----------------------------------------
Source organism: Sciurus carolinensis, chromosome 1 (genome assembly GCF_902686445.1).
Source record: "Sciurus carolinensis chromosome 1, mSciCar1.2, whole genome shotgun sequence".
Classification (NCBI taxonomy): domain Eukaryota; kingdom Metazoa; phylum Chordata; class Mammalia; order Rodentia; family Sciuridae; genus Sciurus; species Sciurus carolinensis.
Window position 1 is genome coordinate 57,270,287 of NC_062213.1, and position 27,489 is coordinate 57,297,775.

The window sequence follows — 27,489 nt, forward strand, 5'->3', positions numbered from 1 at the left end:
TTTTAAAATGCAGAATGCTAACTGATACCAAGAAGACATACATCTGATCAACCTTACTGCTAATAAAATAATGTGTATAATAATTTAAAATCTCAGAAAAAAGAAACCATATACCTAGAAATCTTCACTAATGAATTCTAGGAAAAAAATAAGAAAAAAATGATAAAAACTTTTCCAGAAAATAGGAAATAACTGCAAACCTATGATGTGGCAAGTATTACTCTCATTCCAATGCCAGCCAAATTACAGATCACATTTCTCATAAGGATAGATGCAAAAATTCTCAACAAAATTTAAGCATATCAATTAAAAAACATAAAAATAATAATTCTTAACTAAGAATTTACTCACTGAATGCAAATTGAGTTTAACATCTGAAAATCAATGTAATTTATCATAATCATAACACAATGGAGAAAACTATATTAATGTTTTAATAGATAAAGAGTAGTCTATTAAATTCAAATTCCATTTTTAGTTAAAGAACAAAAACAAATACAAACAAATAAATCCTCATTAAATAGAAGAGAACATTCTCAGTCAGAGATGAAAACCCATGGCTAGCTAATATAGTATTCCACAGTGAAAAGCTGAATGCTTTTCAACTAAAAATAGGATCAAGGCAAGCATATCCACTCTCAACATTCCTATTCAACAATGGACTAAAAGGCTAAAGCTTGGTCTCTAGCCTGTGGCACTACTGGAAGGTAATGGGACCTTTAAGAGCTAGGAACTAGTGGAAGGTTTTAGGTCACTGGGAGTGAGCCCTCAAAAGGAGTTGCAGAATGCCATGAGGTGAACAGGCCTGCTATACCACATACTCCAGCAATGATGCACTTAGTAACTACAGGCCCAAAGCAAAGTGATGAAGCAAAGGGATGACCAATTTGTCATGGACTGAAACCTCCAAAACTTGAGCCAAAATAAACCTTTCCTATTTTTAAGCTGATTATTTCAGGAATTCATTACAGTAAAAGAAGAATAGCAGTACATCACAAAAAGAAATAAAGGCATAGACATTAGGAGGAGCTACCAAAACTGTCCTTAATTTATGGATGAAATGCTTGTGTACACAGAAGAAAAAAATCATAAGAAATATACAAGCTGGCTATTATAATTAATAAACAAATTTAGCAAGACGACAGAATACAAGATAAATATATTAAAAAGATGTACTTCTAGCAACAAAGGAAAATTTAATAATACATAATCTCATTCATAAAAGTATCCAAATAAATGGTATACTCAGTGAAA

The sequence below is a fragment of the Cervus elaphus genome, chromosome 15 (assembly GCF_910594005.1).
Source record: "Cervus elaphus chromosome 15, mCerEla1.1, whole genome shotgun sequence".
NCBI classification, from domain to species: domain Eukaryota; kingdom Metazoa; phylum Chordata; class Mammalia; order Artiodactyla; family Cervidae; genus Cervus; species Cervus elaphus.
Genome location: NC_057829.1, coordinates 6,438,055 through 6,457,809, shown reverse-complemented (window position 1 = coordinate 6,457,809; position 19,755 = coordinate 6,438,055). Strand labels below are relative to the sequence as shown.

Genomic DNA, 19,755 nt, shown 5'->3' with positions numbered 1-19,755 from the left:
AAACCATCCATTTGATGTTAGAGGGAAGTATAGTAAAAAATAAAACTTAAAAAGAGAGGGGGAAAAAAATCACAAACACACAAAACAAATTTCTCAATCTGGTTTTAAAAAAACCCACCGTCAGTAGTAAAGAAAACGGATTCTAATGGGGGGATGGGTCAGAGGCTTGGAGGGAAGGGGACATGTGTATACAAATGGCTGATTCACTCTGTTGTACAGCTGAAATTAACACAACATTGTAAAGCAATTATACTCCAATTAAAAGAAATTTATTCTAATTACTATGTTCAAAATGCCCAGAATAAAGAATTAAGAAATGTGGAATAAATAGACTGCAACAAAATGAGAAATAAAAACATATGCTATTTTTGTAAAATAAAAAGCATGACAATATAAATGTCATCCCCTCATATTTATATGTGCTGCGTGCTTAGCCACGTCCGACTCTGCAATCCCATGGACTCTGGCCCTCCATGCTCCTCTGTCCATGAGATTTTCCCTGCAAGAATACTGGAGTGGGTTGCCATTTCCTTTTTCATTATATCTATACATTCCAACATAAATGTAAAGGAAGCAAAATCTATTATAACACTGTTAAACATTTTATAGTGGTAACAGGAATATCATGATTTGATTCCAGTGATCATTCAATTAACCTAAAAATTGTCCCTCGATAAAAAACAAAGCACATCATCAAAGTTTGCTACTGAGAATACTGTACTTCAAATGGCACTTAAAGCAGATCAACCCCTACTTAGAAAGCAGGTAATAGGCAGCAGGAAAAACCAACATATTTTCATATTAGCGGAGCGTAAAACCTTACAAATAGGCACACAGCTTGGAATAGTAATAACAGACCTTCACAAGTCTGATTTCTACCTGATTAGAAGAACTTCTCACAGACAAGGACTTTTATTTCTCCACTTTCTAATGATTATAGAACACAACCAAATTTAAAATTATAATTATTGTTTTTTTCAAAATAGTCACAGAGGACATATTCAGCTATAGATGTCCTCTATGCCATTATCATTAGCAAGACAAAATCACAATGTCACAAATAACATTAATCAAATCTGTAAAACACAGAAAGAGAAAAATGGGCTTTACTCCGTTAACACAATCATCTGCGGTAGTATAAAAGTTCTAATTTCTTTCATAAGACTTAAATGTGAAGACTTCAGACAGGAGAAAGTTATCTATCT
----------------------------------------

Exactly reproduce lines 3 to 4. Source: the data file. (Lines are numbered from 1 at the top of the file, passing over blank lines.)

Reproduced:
Classification (NCBI taxonomy): domain Eukaryota; kingdom Metazoa; phylum Chordata; class Mammalia; order Rodentia; family Sciuridae; genus Sciurus; species Sciurus carolinensis.
Window position 1 is genome coordinate 57,270,287 of NC_062213.1, and position 27,489 is coordinate 57,297,775.